In late June, Starbucks (NASDAQ:SBUX) stock plunged to a multiyear low after the company warned shareholders that sales and earnings would fall short of its guidance in the third fiscal quarter and fiscal 2018 as a whole. While Starbucks executives claimed that the weakness was driven in large part by temporary factors, investors were skeptical of that explanation.

The third-quarter earnings report that Starbucks published in late July didn't do anything to quell investors' concerns. However, Starbucks bounced back in a big way last quarter. If anything, its momentum is likely to increase in the new 2019 fiscal year.

Q3 was horrendous

While Starbucks reported record revenue and earnings per share in the third quarter of fiscal 2018, its EPS growth was driven entirely by share buybacks and a lower tax rate. Operating income declined slightly as comparable sales growth slowed to 1%, both in the U.S. and on a global basis. Comp sales actually declined 2% in the previously fast-growing China market.

The comp sales slowdown in the U.S. and China had been flagged by Starbucks when it slashed its guidance in late June. Management explained that an April incident involving racial bias at one of its cafes upended its domestic marketing plans for the quarter. Meanwhile, a government crackdown on third-party delivery services hurt sales in China.

Trends moving in the right direction again

At the time of the guidance cut, management noted that U.S. comp sales growth had recovered to 3% in June. It also pointed to significant upside from new tools that would allow Starbucks to target customers who aren't members of its rewards program with personalized offers.

The exterior of a Starbucks cafe

Starbucks' comp sales trends have improved recently. Image source: Starbucks.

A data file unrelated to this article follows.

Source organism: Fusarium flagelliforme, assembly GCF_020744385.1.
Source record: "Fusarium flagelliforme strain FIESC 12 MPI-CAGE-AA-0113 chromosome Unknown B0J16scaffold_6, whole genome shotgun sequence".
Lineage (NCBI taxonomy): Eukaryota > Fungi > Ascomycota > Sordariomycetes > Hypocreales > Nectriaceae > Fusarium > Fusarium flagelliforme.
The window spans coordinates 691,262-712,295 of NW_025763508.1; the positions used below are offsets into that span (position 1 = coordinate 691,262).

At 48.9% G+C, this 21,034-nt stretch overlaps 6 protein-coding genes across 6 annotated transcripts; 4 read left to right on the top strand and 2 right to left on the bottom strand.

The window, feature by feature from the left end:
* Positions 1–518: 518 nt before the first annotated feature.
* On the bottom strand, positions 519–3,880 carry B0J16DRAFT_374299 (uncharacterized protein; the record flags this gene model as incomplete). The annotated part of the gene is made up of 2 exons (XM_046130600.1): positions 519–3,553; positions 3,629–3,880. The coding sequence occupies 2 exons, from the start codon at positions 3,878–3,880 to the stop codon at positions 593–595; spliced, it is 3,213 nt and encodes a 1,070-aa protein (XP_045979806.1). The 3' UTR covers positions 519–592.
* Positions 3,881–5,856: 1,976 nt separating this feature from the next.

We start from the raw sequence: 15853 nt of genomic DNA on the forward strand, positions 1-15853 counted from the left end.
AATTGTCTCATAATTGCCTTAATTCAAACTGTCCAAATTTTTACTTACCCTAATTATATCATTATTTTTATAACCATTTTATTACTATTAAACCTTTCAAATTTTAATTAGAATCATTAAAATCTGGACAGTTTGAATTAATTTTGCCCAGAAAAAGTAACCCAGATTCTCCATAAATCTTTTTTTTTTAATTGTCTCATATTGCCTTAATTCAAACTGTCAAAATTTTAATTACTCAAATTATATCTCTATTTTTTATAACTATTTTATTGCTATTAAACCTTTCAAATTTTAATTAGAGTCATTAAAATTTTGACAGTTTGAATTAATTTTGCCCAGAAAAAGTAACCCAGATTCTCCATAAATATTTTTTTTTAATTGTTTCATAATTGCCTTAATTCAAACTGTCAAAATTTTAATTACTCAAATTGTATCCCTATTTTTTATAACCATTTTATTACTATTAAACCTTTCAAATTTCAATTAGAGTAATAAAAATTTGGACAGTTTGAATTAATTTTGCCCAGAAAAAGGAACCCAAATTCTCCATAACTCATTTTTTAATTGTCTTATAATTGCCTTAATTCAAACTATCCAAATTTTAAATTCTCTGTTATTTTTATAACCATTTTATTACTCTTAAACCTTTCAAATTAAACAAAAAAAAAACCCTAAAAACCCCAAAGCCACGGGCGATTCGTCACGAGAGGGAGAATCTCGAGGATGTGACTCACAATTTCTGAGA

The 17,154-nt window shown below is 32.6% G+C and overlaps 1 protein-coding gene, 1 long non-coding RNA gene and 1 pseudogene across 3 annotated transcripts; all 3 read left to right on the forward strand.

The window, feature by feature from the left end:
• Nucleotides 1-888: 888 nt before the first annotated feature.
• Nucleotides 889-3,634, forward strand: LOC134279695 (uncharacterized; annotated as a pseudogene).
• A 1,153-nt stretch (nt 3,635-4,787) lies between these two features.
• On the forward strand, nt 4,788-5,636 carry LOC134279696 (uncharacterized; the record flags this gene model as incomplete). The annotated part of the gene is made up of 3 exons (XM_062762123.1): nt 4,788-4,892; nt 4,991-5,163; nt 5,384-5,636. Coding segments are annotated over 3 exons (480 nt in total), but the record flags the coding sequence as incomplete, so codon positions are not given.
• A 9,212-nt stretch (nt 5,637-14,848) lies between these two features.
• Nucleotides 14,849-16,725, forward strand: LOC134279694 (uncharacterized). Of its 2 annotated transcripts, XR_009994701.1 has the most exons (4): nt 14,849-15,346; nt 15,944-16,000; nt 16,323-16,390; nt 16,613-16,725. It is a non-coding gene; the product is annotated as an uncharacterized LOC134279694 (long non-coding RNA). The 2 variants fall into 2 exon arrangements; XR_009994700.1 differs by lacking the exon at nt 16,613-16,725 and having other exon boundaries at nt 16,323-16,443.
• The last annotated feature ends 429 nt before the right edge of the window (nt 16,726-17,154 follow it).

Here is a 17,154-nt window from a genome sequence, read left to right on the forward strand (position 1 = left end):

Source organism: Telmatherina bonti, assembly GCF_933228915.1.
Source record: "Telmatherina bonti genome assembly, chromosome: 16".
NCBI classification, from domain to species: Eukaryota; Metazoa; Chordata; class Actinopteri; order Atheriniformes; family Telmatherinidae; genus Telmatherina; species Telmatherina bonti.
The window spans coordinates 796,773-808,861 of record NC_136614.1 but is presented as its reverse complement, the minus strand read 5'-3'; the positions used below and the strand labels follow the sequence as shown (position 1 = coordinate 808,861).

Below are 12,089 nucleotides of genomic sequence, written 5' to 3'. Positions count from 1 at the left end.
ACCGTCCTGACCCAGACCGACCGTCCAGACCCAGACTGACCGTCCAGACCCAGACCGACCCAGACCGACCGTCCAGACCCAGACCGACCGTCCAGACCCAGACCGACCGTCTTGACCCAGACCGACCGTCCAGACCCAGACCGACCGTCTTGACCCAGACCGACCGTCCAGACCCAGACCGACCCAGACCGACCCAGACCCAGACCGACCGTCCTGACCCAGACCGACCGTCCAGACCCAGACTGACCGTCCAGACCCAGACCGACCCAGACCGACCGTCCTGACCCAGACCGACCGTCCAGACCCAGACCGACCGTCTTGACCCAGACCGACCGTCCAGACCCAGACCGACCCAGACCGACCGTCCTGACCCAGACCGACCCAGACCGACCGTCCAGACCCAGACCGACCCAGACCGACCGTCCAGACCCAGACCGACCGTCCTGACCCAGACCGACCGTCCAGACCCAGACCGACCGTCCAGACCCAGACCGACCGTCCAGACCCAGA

Fortunately, the recovery continued last quarter, as Starbucks saw a marked improvement in comp sales in its two largest markets. On Thursday, the coffee giant reported 4% comp sales growth in the U.S. and 1% comp sales growth in China for the fourth quarter, beating expectations. (On a global basis, comp sales rose 3%.)

The rebound in comp sales helped drive an 11% jump in revenue and a 13% increase in adjusted EPS to $0.62, ahead of the average analyst estimate of $0.60. For the full year, adjusted EPS reached $2.42, at the high end of Starbucks' updated guidance range.

To be fair, domestic comp sales growth is still below the levels Starbucks was seeing a few years ago. And in China, Starbucks is nowhere close to the high-single-digit comp sales growth rates that had been common up until a few quarters ago. However, the company isn't getting much benefit from its sales growth initiatives yet.

For example, Starbucks' crucial delivery partnership with Alibaba didn't begin until September -- and even then, it was launched only in Beijing and Shanghai. It expanded to another nine cities in late October and will be available in 30 cities across China by year-end.

Meanwhile, Starbucks hasn't yet implemented personalized offers for non-rewards customers in the U.S., but it will soon. Rolling out delivery throughout China and expanding personalization in the U.S. should boost comp sales growth over the next several quarters.

A good outlook, with plenty of upside

For fiscal 2019, Starbucks plans to add about 2,100 net new stores, representing unit growth of roughly 7%. It projects that revenue will rise 5% to 7% (including a 2-percentage-point headwind related to selling and licensing certain businesses) on a global comp sales increase in the lower part of its long-term target range of 3% to 5% growth. Adjusted EPS is expected to increase 8% to 10%, to between $2.61 and $2.66.

This is a solid forecast, but it may be overly conservative. Starbucks already posted 3% global comp sales growth last quarter. The combination of new digital personalization capabilities in the U.S., the rollout of Starbucks' mobile order and delivery program in China, and easy year-over-year comparisons could lead to full-year comp sales growth of 4% to 5%, boosting EPS past the company's guidance range.

Looking to fiscal 2020 and beyond, Starbucks' prospects are even brighter, as it will start to cash in on its new coffee alliance with Nestle in addition to enjoying a full year of the benefits of its current sales and earnings initiatives. Starbucks stock isn't cheap, after having jumped to a new 52-week high on Friday, but if the company's growth initiatives pay off as expected, it could keep moving higher.

Adam Levine-Weinberg owns shares of Starbucks. The Motley Fool owns shares of and recommends Starbucks. The Motley Fool recommends Nestle. The Motley Fool has a disclosure policy.